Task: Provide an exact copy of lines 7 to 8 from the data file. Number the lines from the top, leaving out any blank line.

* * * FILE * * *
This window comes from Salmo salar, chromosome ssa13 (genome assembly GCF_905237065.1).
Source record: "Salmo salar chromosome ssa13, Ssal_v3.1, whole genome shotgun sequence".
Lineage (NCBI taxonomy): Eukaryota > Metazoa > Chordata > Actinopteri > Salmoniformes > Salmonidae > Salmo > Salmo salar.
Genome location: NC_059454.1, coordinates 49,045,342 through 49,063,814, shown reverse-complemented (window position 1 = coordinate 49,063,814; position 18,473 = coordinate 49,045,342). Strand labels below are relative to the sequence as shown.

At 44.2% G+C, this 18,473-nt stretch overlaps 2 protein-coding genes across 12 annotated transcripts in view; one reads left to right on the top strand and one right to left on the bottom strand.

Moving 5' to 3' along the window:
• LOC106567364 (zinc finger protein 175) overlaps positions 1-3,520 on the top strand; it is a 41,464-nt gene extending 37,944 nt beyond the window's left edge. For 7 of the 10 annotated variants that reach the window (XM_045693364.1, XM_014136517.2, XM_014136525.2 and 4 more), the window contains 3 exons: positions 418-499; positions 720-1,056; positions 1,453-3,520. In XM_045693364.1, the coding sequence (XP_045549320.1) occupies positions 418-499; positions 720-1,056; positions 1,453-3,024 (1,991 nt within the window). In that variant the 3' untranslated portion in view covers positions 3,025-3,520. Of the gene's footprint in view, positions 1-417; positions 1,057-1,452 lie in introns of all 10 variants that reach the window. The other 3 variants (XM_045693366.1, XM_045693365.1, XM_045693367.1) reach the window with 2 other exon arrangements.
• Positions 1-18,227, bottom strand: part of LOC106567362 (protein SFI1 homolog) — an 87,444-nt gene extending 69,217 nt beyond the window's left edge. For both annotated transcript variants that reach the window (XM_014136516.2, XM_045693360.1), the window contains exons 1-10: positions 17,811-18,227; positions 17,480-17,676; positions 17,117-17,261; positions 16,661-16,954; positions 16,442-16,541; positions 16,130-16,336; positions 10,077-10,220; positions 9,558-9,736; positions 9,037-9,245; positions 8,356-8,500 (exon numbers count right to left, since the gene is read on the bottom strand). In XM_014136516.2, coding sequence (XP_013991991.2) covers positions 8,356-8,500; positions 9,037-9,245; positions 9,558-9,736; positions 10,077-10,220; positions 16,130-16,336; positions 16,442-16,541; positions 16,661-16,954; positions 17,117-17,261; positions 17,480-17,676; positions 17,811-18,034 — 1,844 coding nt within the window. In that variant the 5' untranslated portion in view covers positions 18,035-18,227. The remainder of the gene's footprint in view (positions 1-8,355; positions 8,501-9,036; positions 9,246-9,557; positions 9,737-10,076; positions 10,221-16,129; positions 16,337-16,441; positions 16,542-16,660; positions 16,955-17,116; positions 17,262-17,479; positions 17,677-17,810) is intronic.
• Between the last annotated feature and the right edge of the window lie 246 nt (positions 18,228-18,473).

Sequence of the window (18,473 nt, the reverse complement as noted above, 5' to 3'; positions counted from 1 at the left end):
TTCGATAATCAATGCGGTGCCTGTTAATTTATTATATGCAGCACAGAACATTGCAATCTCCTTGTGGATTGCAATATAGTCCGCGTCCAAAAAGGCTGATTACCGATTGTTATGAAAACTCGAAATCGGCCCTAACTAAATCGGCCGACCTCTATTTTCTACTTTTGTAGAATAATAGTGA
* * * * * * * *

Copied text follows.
• LOC106567364 (zinc finger protein 175) overlaps positions 1-3,520 on the top strand; it is a 41,464-nt gene extending 37,944 nt beyond the window's left edge. For 7 of the 10 annotated variants that reach the window (XM_045693364.1, XM_014136517.2, XM_014136525.2 and 4 more), the window contains 3 exons: positions 418-499; positions 720-1,056; positions 1,453-3,520. In XM_045693364.1, the coding sequence (XP_045549320.1) occupies positions 418-499; positions 720-1,056; positions 1,453-3,024 (1,991 nt within the window). In that variant the 3' untranslated portion in view covers positions 3,025-3,520. Of the gene's footprint in view, positions 1-417; positions 1,057-1,452 lie in introns of all 10 variants that reach the window. The other 3 variants (XM_045693366.1, XM_045693365.1, XM_045693367.1) reach the window with 2 other exon arrangements.
• Positions 1-18,227, bottom strand: part of LOC106567362 (protein SFI1 homolog) — an 87,444-nt gene extending 69,217 nt beyond the window's left edge. For both annotated transcript variants that reach the window (XM_014136516.2, XM_045693360.1), the window contains exons 1-10: positions 17,811-18,227; positions 17,480-17,676; positions 17,117-17,261; positions 16,661-16,954; positions 16,442-16,541; positions 16,130-16,336; positions 10,077-10,220; positions 9,558-9,736; positions 9,037-9,245; positions 8,356-8,500 (exon numbers count right to left, since the gene is read on the bottom strand). In XM_014136516.2, coding sequence (XP_013991991.2) covers positions 8,356-8,500; positions 9,037-9,245; positions 9,558-9,736; positions 10,077-10,220; positions 16,130-16,336; positions 16,442-16,541; positions 16,661-16,954; positions 17,117-17,261; positions 17,480-17,676; positions 17,811-18,034 — 1,844 coding nt within the window. In that variant the 5' untranslated portion in view covers positions 18,035-18,227. The remainder of the gene's footprint in view (positions 1-8,355; positions 8,501-9,036; positions 9,246-9,557; positions 9,737-10,076; positions 10,221-16,129; positions 16,337-16,441; positions 16,542-16,660; positions 16,955-17,116; positions 17,262-17,479; positions 17,677-17,810) is intronic.